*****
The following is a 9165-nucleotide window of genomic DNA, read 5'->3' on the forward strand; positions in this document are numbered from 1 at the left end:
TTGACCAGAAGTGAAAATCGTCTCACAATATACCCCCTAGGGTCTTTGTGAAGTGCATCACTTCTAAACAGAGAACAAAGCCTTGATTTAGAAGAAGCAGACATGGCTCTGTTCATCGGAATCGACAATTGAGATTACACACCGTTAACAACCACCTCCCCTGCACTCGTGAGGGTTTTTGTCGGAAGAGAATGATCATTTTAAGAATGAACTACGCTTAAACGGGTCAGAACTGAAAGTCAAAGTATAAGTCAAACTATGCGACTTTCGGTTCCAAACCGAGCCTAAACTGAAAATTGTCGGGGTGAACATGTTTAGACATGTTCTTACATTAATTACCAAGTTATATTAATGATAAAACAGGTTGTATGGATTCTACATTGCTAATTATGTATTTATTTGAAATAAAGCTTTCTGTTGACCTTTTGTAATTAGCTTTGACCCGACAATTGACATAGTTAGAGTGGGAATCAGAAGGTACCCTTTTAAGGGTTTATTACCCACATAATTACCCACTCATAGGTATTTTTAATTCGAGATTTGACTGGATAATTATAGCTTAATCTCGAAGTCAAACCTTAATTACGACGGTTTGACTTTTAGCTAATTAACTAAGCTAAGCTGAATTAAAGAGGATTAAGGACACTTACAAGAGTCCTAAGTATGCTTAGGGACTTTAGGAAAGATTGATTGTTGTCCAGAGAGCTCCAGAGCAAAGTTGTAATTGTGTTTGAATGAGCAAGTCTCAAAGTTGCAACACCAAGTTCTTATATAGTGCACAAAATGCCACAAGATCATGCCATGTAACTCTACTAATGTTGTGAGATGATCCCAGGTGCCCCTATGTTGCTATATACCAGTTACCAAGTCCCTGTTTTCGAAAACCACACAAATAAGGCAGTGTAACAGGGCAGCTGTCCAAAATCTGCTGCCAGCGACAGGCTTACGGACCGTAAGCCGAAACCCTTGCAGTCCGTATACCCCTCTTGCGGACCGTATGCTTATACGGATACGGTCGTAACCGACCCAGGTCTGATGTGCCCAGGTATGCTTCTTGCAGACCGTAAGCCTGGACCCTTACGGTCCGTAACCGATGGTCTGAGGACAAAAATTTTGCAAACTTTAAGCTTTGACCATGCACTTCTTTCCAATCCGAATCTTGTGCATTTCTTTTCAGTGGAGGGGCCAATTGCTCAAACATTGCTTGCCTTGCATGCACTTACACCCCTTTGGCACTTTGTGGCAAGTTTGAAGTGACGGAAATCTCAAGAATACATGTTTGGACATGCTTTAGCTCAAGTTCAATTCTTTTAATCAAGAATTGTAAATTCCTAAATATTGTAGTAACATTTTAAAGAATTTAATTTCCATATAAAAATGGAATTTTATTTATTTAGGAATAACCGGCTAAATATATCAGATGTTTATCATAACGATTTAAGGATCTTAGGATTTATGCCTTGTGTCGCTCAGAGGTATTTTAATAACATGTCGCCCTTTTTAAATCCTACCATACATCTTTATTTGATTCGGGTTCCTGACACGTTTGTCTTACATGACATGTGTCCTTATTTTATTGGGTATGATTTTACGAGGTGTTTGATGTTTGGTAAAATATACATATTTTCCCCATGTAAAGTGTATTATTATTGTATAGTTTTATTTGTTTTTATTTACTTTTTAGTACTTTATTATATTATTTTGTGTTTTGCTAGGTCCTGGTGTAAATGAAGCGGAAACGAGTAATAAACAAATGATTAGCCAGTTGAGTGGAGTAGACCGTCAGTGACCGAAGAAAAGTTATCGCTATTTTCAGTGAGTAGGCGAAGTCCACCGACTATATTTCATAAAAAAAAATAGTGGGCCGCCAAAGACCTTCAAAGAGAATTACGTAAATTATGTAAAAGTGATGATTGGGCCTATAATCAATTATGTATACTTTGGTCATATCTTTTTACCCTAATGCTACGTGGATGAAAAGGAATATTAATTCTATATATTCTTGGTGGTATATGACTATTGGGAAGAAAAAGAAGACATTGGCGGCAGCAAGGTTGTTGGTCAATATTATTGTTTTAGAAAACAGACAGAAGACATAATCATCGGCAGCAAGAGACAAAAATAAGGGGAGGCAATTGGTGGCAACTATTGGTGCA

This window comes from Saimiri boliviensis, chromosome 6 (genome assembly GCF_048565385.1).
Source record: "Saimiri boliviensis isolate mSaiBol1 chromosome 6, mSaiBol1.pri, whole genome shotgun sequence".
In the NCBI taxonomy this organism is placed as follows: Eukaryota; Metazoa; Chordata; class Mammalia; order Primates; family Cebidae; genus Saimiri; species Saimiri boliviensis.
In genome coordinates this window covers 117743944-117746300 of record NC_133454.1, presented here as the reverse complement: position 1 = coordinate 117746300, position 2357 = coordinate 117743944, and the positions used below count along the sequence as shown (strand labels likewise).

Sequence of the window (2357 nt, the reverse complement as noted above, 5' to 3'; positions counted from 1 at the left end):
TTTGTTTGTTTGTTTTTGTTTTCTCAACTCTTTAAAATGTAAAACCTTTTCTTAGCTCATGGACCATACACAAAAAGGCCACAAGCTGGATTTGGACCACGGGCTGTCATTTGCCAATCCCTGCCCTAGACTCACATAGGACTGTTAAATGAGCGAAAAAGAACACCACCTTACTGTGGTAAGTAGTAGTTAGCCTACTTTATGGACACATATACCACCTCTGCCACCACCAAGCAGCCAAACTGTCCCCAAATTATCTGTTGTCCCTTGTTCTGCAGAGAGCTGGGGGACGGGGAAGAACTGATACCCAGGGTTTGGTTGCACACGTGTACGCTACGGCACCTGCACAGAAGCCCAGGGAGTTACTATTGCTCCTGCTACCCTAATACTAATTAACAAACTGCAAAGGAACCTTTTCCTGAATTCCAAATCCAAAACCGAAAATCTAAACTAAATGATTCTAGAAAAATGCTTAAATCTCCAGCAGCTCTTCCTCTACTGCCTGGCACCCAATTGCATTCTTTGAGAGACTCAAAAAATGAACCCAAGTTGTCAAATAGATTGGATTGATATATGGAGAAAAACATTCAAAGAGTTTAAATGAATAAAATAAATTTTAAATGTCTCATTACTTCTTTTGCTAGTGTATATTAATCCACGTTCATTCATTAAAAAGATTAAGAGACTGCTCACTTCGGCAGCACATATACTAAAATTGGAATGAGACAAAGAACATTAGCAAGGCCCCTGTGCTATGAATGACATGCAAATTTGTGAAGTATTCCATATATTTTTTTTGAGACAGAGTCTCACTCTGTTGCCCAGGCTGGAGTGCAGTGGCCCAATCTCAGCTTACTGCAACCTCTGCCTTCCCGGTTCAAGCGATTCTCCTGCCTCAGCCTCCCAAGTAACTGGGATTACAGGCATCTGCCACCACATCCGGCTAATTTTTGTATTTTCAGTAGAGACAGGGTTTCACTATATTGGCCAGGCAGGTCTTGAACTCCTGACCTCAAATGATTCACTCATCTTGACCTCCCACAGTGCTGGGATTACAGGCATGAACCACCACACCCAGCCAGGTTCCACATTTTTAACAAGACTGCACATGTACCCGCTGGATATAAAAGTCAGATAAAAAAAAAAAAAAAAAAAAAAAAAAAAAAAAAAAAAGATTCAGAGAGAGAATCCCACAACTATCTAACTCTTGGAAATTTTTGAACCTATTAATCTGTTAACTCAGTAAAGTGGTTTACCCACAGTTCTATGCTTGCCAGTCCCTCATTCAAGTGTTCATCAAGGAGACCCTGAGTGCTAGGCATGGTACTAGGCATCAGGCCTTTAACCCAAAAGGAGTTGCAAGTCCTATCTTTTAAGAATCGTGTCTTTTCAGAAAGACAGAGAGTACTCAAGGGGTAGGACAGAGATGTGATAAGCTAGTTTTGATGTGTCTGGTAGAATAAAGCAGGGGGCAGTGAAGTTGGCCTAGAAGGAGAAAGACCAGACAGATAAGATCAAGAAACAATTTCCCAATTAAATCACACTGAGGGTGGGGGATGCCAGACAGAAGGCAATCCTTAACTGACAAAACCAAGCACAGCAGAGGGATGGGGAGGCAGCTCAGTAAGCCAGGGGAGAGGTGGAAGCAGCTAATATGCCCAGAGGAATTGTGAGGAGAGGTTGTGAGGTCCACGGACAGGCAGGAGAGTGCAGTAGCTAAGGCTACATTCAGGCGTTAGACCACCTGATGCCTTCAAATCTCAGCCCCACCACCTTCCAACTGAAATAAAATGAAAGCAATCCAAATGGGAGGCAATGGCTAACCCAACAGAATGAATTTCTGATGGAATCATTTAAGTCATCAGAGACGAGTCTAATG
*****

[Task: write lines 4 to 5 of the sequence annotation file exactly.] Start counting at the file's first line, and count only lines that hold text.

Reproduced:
Source record: "Saimiri boliviensis isolate mSaiBol1 chromosome 6, mSaiBol1.pri, whole genome shotgun sequence".
In the NCBI taxonomy this organism is placed as follows: Eukaryota; Metazoa; Chordata; class Mammalia; order Primates; family Cebidae; genus Saimiri; species Saimiri boliviensis.